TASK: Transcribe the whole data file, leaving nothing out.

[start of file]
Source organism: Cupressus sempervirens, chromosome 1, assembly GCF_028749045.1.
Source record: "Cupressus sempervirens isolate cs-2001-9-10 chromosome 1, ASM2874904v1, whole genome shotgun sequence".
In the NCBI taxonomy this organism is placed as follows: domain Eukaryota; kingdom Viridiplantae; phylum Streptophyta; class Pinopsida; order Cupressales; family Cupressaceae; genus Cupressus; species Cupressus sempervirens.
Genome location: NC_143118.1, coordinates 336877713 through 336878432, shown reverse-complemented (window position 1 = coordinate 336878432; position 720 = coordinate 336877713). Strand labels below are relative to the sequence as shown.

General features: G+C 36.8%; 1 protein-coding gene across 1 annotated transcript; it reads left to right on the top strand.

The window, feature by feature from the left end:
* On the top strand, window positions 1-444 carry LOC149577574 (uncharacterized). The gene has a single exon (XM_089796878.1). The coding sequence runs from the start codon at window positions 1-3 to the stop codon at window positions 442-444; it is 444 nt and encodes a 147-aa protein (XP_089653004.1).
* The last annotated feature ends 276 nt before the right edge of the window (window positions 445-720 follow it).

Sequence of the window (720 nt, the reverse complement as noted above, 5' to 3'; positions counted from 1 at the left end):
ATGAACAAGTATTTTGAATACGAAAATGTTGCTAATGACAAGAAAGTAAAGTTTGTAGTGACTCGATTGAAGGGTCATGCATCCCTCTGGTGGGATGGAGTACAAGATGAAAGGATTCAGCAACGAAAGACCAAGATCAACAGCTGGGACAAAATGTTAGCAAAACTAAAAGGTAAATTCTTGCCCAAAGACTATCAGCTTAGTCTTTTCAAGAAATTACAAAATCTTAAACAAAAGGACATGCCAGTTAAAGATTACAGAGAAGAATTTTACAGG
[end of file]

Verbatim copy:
Source organism: Cupressus sempervirens, chromosome 1, assembly GCF_028749045.1.
Source record: "Cupressus sempervirens isolate cs-2001-9-10 chromosome 1, ASM2874904v1, whole genome shotgun sequence".
In the NCBI taxonomy this organism is placed as follows: domain Eukaryota; kingdom Viridiplantae; phylum Streptophyta; class Pinopsida; order Cupressales; family Cupressaceae; genus Cupressus; species Cupressus sempervirens.
Genome location: NC_143118.1, coordinates 336877713 through 336878432, shown reverse-complemented (window position 1 = coordinate 336878432; position 720 = coordinate 336877713). Strand labels below are relative to the sequence as shown.

General features: G+C 36.8%; 1 protein-coding gene across 1 annotated transcript; it reads left to right on the top strand.

The window, feature by feature from the left end:
* On the top strand, window positions 1-444 carry LOC149577574 (uncharacterized). The gene has a single exon (XM_089796878.1). The coding sequence runs from the start codon at window positions 1-3 to the stop codon at window positions 442-444; it is 444 nt and encodes a 147-aa protein (XP_089653004.1).
* The last annotated feature ends 276 nt before the right edge of the window (window positions 445-720 follow it).

Sequence of the window (720 nt, the reverse complement as noted above, 5' to 3'; positions counted from 1 at the left end):
ATGAACAAGTATTTTGAATACGAAAATGTTGCTAATGACAAGAAAGTAAAGTTTGTAGTGACTCGATTGAAGGGTCATGCATCCCTCTGGTGGGATGGAGTACAAGATGAAAGGATTCAGCAACGAAAGACCAAGATCAACAGCTGGGACAAAATGTTAGCAAAACTAAAAGGTAAATTCTTGCCCAAAGACTATCAGCTTAGTCTTTTCAAGAAATTACAAAATCTTAAACAAAAGGACATGCCAGTTAAAGATTACAGAGAAGAATTTTACAGG